Andrew Prince talks acting, producing and landing a TV deal for his new show Good Fellas - Out The Box: Inspiring Greatness

Andrew Prince talks acting, producing and landing a TV deal for his new show Good Fellas

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DSC01973Growing up, many of us are made to believe that in order to achieve our dreams we must follow one straight traditional route. Traditionally, for creatives looking to dominate the arts, 'all roads must lead' to a prestigious performing arts school. But now more than ever, creatives are carving their own pathways to lights, cameras and action. Actor and producer Andrew Prince is among them. Recently, his first ever TV series Good Fellas was picked up by a major TV station and is set to air on UK screens next year.
“I never thought acting or film would be something that I would go into,” Andrew tells Out The Box.
“When I was in year 7, I performed a monologue and I convincingly cried through it. My teacher was shocked. She called me aside and told me I had a gift and should really get into acting. I didn’t listen to a word she was saying because I was so focused on pursuing football. But when I was 17, my brother badly broke his leg during a game. It totally put me off.”
Andrew went on to write a children’s book and finished up his masters degree in Creative Writing. Acting opportunities ensued and Andrew received the opportunity to be an extra on the Peter Pan movie.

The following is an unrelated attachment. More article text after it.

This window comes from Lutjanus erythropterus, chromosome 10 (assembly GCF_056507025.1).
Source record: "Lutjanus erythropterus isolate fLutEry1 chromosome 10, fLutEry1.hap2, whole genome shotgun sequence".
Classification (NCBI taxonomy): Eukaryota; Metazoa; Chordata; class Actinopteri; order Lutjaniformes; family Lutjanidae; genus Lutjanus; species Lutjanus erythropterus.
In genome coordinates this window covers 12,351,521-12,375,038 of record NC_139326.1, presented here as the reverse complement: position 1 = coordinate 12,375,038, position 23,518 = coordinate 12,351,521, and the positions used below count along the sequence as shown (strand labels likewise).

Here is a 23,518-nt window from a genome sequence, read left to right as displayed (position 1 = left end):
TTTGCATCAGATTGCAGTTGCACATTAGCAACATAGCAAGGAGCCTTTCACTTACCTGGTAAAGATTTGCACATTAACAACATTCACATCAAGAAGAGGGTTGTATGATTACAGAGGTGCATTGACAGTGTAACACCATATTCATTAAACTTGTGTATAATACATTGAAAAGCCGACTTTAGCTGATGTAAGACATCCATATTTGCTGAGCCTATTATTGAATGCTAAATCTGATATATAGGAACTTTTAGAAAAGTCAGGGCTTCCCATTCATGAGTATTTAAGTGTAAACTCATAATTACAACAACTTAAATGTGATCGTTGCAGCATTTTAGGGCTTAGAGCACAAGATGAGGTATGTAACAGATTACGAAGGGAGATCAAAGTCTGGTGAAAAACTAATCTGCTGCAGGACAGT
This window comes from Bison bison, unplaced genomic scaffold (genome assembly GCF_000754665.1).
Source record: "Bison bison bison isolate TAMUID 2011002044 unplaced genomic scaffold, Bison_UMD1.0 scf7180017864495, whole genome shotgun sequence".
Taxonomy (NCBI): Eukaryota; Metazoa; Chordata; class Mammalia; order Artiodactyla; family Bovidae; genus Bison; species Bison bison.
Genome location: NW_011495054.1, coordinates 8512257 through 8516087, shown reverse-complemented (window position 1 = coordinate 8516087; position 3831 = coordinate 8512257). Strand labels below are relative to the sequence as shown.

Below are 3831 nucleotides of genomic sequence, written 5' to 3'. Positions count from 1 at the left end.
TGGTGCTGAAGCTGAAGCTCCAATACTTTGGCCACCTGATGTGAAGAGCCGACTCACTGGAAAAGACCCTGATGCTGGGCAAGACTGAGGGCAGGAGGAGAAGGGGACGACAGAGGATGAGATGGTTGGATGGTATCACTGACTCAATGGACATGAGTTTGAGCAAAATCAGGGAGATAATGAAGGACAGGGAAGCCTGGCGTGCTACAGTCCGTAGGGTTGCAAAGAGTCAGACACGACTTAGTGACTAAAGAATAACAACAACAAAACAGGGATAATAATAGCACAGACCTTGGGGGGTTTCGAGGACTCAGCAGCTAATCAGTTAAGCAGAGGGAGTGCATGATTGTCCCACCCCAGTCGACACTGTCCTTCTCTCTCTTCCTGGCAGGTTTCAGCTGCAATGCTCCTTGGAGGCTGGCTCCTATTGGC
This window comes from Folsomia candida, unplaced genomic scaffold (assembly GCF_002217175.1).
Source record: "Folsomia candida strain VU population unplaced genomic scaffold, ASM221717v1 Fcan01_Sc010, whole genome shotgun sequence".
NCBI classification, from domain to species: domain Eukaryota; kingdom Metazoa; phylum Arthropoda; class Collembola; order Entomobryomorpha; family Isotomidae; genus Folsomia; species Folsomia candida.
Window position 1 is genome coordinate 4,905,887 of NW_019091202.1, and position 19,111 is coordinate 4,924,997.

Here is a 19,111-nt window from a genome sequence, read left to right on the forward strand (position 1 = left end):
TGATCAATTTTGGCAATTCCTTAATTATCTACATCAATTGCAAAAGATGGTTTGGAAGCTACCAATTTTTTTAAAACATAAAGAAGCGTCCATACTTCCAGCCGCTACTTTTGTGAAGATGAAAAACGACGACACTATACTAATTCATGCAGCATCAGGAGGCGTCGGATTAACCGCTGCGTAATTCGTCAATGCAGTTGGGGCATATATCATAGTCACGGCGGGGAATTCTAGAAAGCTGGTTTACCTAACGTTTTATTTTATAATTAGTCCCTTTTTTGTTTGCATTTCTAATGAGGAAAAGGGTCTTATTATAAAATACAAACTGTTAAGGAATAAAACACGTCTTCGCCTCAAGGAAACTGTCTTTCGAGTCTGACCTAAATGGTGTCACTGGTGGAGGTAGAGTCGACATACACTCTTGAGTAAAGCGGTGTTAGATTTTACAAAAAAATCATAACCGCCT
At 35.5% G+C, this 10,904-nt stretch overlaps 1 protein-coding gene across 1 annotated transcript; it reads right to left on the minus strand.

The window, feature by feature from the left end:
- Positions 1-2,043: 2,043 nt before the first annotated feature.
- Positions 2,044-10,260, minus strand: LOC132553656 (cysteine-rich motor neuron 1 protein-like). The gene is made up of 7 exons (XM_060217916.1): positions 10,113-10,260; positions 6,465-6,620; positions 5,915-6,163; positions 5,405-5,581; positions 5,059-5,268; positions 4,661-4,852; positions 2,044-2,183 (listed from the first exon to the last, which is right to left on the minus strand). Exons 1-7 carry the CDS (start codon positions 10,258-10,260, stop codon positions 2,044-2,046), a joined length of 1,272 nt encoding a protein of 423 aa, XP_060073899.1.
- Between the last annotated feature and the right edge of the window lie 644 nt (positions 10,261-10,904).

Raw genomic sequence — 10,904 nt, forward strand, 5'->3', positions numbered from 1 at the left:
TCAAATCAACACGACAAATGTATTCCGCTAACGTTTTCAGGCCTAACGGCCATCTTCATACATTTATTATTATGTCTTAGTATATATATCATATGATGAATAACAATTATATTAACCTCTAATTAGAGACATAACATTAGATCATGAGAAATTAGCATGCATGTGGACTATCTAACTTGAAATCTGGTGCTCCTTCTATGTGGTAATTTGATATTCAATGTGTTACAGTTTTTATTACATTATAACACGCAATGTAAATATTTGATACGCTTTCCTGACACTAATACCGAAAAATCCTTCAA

“Being an extra was purely about gaining experience,” Andrew says. “It helped me to understand how everything worked on set. Seeing Hugh Jackman (and him giving me a lottery ticket) was definitely a bonus! That opportunity made me realise that I could really be an actor.
“I said I wanted to get an acting agent and people told me I needed to go to drama school first. I ignored that advice and got an agent within 2 weeks and immediately started booking work.”
Andrew decided he would stop at nothing to make his dream a reality. He executive produced his first short film something Andrew calls a huge learning curve.
“I did a lot of research, spoke to a lot of acting coaches and tried to gain as much understanding as possible. I learnt a lot in a short amount of time. Working on the project taught me about the relationships you should have with the actors and directors, the producers, production coordinators and how to deal with finance. The whole experience was a massive blessing.”